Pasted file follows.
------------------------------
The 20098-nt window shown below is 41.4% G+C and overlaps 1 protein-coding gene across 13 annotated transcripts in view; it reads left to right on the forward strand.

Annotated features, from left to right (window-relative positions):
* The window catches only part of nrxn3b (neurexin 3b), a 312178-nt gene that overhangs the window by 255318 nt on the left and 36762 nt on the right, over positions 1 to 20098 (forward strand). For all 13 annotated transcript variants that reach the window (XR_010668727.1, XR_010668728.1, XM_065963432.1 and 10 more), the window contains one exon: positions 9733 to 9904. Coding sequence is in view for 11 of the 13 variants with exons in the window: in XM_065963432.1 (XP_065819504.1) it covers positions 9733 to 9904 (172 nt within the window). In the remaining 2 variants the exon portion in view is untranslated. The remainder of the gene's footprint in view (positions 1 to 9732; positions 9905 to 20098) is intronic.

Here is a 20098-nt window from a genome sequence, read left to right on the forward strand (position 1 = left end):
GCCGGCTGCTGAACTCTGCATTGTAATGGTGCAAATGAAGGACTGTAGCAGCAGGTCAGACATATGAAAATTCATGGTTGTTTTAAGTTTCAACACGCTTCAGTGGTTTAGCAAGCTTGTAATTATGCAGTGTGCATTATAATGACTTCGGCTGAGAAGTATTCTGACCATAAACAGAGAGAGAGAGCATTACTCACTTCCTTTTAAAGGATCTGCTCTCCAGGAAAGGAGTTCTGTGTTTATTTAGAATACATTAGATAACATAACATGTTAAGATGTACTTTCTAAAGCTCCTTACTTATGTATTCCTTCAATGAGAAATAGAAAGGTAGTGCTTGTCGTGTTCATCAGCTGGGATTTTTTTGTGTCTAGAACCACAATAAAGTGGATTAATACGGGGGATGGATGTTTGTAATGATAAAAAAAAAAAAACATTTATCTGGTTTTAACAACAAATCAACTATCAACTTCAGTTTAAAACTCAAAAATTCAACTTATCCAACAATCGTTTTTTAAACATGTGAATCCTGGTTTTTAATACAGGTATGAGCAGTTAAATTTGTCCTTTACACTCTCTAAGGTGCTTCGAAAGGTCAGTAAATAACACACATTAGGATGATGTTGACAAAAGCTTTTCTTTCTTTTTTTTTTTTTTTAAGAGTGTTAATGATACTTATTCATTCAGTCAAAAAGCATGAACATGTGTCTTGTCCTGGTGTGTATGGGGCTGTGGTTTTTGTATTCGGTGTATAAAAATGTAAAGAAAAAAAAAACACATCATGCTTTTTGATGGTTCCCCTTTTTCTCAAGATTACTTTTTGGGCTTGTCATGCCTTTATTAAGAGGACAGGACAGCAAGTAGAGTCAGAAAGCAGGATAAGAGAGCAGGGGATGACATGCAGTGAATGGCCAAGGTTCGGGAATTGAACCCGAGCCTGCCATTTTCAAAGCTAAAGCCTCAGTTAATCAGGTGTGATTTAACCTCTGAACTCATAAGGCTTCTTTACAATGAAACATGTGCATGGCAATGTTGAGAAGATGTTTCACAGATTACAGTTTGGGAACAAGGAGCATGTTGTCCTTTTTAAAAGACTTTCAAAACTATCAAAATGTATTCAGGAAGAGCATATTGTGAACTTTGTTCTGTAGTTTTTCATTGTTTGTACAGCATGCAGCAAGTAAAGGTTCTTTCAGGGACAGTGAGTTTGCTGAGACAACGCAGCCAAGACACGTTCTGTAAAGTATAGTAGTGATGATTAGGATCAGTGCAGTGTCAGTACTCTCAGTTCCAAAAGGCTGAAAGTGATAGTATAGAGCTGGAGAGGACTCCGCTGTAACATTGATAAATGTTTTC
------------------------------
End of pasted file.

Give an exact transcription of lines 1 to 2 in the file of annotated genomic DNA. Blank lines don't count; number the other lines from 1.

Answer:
The 20098-nt window shown below is 41.4% G+C and overlaps 1 protein-coding gene across 13 annotated transcripts in view; it reads left to right on the forward strand.

Annotated features, from left to right (window-relative positions):